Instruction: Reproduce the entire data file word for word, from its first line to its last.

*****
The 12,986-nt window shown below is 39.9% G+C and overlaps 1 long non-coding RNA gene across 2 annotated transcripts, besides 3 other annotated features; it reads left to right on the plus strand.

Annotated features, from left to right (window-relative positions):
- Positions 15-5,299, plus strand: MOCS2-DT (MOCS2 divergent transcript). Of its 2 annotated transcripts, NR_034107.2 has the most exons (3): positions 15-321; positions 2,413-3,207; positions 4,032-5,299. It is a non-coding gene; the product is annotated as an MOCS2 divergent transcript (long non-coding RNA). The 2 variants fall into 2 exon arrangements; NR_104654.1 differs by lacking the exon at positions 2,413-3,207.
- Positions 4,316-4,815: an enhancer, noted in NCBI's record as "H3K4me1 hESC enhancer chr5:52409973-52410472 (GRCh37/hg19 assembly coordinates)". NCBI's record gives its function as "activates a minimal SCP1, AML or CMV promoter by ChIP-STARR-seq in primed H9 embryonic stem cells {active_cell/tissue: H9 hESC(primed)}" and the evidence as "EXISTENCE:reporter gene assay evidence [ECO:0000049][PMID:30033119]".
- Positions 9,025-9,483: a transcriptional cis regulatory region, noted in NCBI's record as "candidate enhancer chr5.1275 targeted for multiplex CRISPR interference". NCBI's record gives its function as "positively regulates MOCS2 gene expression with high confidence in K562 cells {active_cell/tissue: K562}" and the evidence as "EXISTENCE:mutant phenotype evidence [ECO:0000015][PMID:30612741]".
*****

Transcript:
The 12,986-nt window shown below is 39.9% G+C and overlaps 1 long non-coding RNA gene across 2 annotated transcripts, besides 3 other annotated features; it reads left to right on the plus strand.

Annotated features, from left to right (window-relative positions):
- Positions 15-5,299, plus strand: MOCS2-DT (MOCS2 divergent transcript). Of its 2 annotated transcripts, NR_034107.2 has the most exons (3): positions 15-321; positions 2,413-3,207; positions 4,032-5,299. It is a non-coding gene; the product is annotated as an MOCS2 divergent transcript (long non-coding RNA). The 2 variants fall into 2 exon arrangements; NR_104654.1 differs by lacking the exon at positions 2,413-3,207.
- Positions 4,316-4,815: an enhancer, noted in NCBI's record as "H3K4me1 hESC enhancer chr5:52409973-52410472 (GRCh37/hg19 assembly coordinates)". NCBI's record gives its function as "activates a minimal SCP1, AML or CMV promoter by ChIP-STARR-seq in primed H9 embryonic stem cells {active_cell/tissue: H9 hESC(primed)}" and the evidence as "EXISTENCE:reporter gene assay evidence [ECO:0000049][PMID:30033119]".
- Positions 9,025-9,483: a transcriptional cis regulatory region, noted in NCBI's record as "candidate enhancer chr5.1275 targeted for multiplex CRISPR interference". NCBI's record gives its function as "positively regulates MOCS2 gene expression with high confidence in K562 cells {active_cell/tissue: K562}" and the evidence as "EXISTENCE:mutant phenotype evidence [ECO:0000015][PMID:30612741]".